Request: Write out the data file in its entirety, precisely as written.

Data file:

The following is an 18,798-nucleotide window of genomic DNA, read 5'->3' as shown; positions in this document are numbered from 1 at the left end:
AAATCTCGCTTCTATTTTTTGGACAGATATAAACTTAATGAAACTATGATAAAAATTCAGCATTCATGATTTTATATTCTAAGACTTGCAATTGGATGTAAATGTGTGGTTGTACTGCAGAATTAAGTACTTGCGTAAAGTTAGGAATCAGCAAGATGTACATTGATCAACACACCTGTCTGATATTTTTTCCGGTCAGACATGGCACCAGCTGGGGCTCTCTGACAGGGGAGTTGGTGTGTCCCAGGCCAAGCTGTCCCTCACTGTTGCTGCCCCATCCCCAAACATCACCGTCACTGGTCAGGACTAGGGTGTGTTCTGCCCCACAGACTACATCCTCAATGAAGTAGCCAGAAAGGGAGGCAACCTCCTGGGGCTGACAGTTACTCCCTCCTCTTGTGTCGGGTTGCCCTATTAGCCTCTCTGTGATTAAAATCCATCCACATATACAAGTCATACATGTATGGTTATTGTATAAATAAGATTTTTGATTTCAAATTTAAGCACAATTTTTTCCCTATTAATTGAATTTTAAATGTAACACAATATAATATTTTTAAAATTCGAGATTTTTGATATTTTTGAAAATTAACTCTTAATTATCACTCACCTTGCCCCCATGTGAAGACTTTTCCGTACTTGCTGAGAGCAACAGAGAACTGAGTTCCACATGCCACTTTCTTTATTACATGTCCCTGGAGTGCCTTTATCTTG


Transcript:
The following is an 18,798-nucleotide window of genomic DNA, read 5'->3' as shown; positions in this document are numbered from 1 at the left end:
AAATCTCGCTTCTATTTTTTGGACAGATATAAACTTAATGAAACTATGATAAAAATTCAGCATTCATGATTTTATATTCTAAGACTTGCAATTGGATGTAAATGTGTGGTTGTACTGCAGAATTAAGTACTTGCGTAAAGTTAGGAATCAGCAAGATGTACATTGATCAACACACCTGTCTGATATTTTTTCCGGTCAGACATGGCACCAGCTGGGGCTCTCTGACAGGGGAGTTGGTGTGTCCCAGGCCAAGCTGTCCCTCACTGTTGCTGCCCCATCCCCAAACATCACCGTCACTGGTCAGGACTAGGGTGTGTTCTGCCCCACAGACTACATCCTCAATGAAGTAGCCAGAAAGGGAGGCAACCTCCTGGGGCTGACAGTTACTCCCTCCTCTTGTGTCGGGTTGCCCTATTAGCCTCTCTGTGATTAAAATCCATCCACATATACAAGTCATACATGTATGGTTATTGTATAAATAAGATTTTTGATTTCAAATTTAAGCACAATTTTTTCCCTATTAATTGAATTTTAAATGTAACACAATATAATATTTTTAAAATTCGAGATTTTTGATATTTTTGAAAATTAACTCTTAATTATCACTCACCTTGCCCCCATGTGAAGACTTTTCCGTACTTGCTGAGAGCAACAGAGAACTGAGTTCCACATGCCACTTTCTTTATTACATGTCCCTGGAGTGCCTTTATCTTG